Message from Chancellor Guskiewicz on Carolina’s coronavirus response

"The coronavirus is a serious threat that must be met with a bias toward the safety and well-being of our campus while maintaining the University’s teaching, research and service mission."

The Old Well fountain.
(Photo by Jon Gardiner/UNC-Chapel Hill)

Dear Tar Heels,

Throughout its 226 years, UNC-Chapel Hill has directly experienced events that changed us, our nation and the world. With each change, the Tar Heels of those times had to find new ways to face those challenges, advance and thrive. COVID-19, also known as the novel coronavirus, and the sweeping, rapid changes it has ushered into our society in just a short time, has now solidified its place on that long list. Today, it would be impossible to identify anyone who has not felt its impact in their daily lives.

We are coming to the end of a historic and tumultuous week, when many of you were not here. I wanted to reflect on the impact this virus has already had on so many of us here and acknowledge that the days to follow will continue to bring us more change and challenges. As a campus community, I know we will face these with the same resilience and determination demonstrated by many of our fellow students, faculty and staff who were among the first wave of Tar Heels affected by the changes.

We send best wishes for a fast and full recovery to all who have experienced COVID-19. There is no question that the highly viral nature of COVID-19 has created an environment where reducing exposure to the virus has driven dramatic changes to our daily lives. Here are but a few, with more likely to come.

Just several weeks ago, students in the UNC Global Study Abroad program, many already in classes at their host country institutions, were suddenly caught-up in sweeping COVID-19 outbreaks that were the vanguard of what is now classified by the World Health Organization as a global pandemic. Those students, many of whom had spent years dreaming and anticipating of these unique educational and cultural experiences, were forced to make practical, yet extremely difficult decisions to return home. Most of those students will be able to complete their course work online or through replacement courses. We will work tirelessly with all others to assist them in achieving their aspirations of a meaningful global academic experience. Today, we also announced the cancellation of all summer 2020 study abroad and international education programs. For the study abroad students who had to return unexpectedly or won’t be able to go this summer, I offer my regrets for the anxiety and change they have had to face. I hope that one day they can return to the countries they had to leave behind or had planned to visit.

In just 24 hours, Carolina’s winter and spring student-athletes, coaches and staffs went from the daily rhythm of practicing and competing to a sudden suspension of their seasons. This was done out of an abundance of caution for the well-being of those students and our community. I want to acknowledge the stress and uncertainty this turn of events has created for all student-athletes, particularly those who were scheduled to compete for a national title and those seniors who are in their final year of eligibility. Our hope is that you will be able to return to competition in the near future, but most importantly when it’s determined safe.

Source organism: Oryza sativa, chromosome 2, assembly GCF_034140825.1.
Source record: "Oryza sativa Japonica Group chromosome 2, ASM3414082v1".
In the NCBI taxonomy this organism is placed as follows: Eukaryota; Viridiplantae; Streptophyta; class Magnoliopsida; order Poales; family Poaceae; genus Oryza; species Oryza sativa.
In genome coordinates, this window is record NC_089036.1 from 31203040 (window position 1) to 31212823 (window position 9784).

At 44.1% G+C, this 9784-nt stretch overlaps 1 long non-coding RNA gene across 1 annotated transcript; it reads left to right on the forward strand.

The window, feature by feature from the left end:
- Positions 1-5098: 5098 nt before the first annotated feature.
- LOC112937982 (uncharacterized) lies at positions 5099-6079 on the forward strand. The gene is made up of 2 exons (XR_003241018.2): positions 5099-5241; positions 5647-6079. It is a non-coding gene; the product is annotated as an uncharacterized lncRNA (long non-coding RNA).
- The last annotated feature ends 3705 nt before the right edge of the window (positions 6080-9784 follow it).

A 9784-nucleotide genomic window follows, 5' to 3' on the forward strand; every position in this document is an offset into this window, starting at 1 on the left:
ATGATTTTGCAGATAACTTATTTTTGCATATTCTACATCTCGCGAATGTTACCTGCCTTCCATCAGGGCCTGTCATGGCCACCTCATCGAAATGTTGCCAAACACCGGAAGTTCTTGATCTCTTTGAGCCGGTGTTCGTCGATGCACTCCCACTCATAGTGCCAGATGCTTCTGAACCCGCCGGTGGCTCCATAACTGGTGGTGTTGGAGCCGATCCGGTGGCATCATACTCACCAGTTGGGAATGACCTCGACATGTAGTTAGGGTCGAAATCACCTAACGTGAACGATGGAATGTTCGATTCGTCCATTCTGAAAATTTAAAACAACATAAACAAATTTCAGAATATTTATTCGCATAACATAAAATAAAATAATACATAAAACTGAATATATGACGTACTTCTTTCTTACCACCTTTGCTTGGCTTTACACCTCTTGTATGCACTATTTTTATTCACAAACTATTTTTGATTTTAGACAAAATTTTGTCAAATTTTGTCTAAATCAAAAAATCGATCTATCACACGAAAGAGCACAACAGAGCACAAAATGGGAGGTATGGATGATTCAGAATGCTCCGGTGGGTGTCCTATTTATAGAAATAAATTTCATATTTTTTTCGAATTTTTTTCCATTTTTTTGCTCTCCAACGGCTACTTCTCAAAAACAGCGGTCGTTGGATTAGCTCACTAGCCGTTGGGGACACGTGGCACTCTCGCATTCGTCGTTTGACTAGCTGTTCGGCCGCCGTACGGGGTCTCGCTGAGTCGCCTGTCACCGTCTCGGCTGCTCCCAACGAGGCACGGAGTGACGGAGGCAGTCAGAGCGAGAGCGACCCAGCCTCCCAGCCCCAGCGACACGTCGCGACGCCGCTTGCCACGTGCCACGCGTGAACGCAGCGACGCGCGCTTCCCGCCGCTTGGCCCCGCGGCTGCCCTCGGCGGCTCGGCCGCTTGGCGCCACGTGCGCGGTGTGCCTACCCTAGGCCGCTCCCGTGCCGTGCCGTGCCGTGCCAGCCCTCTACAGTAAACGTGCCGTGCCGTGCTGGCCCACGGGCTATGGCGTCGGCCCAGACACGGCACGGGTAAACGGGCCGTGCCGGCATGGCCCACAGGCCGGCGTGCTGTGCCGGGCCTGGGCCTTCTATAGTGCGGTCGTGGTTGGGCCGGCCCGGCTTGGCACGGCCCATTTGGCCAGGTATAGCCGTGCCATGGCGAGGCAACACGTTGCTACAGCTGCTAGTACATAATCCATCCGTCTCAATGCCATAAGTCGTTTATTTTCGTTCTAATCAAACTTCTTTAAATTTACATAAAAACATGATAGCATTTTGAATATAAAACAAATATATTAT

As previously announced, during the week of March 23 we will leap into the world of remote instruction. While this is a massive, in-semester pivot for most of our students and faculty, I am already inspired and heartened by the determination and resolve on the part of our faculty to begin working on how to best translate their courses into remote instruction. I have always known how much our world-class faculty care about their students. Yesterday, hundreds of our faculty showed up on campus to begin this process. Next week, our dedicated UNC ITS teams will be deployed to sites around campus to conduct full-scale training using Zoom and other technologies. I have no doubt they will be as prepared as possible on March 23 and the days that follow.

And, finally, I want to acknowledge the tireless effort and leadership from Carolina’s Emergency Operations Center. This is a cross-functional team that has worked 24/7 over the past weeks to confront the challenges brought by COVID-19 to every aspect of Carolina’s student affairs, academic departments, research enterprise and staff support, as well as to coordinate with local and state authorities. Their commitment, thoughtful approach, and rigor reminds me of the talent and teamwork on display every day across our campus. You can see some of their work and stay abreast of our responses at the University’s COVID-19 resource website.

Carolina has faced uncertainty throughout its history, and those who have walked this campus before us have always found ways to adapt, advance and thrive. The coronavirus is a serious threat that must be met with a bias toward the safety and well-being of our campus while maintaining the University’s teaching, research and service mission. There will likely be more challenges that will require more changes and more pivots, and this will prepare us to respond in the future. We will do whatever necessary to meet those needs to help our students achieve their academic goals and aspirations. I’ve always believed that on the other side of every challenge is an opportunity.


Kevin M. Guskiewicz